Robert B. Parker‘s Jesse Stone (Tom Selleck) returned to television this past weekend, but sadly without his author’s voice. Written by Selleck and Michael Brandman Benefit of the Doubt continues to examine the the life of the recovering alcoholic police chief of Paradise, Massachusetts. Although the latest made-for-TV film delivers another strong character-centered story, the script is lacking the flair of Parker’s trademark wit.
Parker, best known for his Spenser novels, completed nine Jesse Stone novels before his death in 2010. The first four TV-movies were all based on Parker’s novels before the series took a different direction. I’m a little disappointed we haven’t seen the Blue Screen / High Profile crossover which pairs Jesse Stone with another of Parker’s detectives – Sunny Randall (who would be a plum role for any actress). Since these stories haven’t been tapped, I can only assume Selleck and his team may not have the rights to use the character.
The newest film, Benefit of the Doubt, starts out a little shaky with some dialogue between the new Paradise Police Chief (Jeff Geddis) and his deputy (Vito Rezza) before both are killed in a car bombing. Jesse is brought back on the job to investigate the case that appears to point to police corruption and organized crime. This means we’re in store for some fun back and forth with Captain Healy (Stephen McHattie) and a visit to mob boss Gino Fish (William Sadler).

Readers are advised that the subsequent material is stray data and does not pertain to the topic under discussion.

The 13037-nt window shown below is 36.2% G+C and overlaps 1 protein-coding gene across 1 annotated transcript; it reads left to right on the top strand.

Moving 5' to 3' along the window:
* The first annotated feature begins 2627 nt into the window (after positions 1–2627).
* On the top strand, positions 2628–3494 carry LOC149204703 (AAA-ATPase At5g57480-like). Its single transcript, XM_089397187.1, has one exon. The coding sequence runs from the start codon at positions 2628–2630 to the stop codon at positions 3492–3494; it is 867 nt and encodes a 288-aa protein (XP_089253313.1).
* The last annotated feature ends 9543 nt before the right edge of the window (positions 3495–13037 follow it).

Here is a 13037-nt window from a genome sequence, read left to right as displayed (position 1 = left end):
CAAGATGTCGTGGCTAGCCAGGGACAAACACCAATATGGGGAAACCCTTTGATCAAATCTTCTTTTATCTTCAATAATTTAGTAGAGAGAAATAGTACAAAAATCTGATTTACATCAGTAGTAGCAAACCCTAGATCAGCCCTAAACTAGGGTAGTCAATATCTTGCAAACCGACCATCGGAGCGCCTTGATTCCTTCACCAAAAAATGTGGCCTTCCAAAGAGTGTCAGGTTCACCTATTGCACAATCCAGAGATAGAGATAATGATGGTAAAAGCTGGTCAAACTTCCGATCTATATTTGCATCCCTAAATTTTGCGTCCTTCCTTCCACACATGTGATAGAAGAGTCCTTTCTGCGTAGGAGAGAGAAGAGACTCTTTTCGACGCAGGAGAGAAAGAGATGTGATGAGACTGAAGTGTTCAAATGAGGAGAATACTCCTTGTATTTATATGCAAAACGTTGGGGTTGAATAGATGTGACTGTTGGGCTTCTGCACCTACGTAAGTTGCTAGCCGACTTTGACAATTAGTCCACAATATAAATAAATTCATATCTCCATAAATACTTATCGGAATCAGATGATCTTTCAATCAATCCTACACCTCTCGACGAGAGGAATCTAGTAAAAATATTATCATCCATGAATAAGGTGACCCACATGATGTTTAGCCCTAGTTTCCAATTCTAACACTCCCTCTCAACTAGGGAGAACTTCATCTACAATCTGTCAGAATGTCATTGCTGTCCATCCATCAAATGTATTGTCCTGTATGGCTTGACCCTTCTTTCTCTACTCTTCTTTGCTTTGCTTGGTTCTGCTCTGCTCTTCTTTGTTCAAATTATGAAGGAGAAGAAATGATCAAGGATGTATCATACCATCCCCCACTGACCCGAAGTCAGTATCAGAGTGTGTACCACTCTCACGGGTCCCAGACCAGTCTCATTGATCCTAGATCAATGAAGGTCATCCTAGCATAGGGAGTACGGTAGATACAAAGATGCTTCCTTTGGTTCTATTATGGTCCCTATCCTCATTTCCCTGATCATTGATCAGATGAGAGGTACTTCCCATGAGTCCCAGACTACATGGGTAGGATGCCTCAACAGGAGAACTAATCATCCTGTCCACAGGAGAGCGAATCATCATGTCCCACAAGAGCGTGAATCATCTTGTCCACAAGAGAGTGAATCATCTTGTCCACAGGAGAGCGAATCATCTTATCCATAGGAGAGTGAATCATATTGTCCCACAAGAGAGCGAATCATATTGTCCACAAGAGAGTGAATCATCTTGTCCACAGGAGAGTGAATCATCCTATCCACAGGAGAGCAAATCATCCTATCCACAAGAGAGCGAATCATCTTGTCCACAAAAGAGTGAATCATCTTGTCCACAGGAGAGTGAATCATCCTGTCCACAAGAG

Despite his obvious dislike for the man who took his job, Jesse slowly is able to piece together the mystery, avoid getting killed by a hired assassin, and romance his latest love interest Thelma (Gloria Reuben), as well as attempt to lure his former colleagues Rose (Kathy Baker) and Suitcase Simpson (Kohl Sudduth) back onto the job.
Although it starts a little shaky once Selleck gets on-screen, and back in his trademark PPD baseball cap, things noticeably pick up. Although the mystery is rather forgettable, the strength of the film is in the characters and conversations, particularly Jesse’s conversations with his psychiatrist (William Devane) and the women his life, Thelma, Rose, and Gino’s young and direct assistant Angela (Christine Tizzard).
It’s obvious Selleck enjoys the character, and even if the movie wastes far too much time on long camera shots which feel more like filler than cinematic artistry, there is plenty here for fans of Parker to enjoy. Although some may be confused with an odd twist involving Hasty (Saul Rubinek) that also makes a very large change to a longtime Spenser supporting character as well.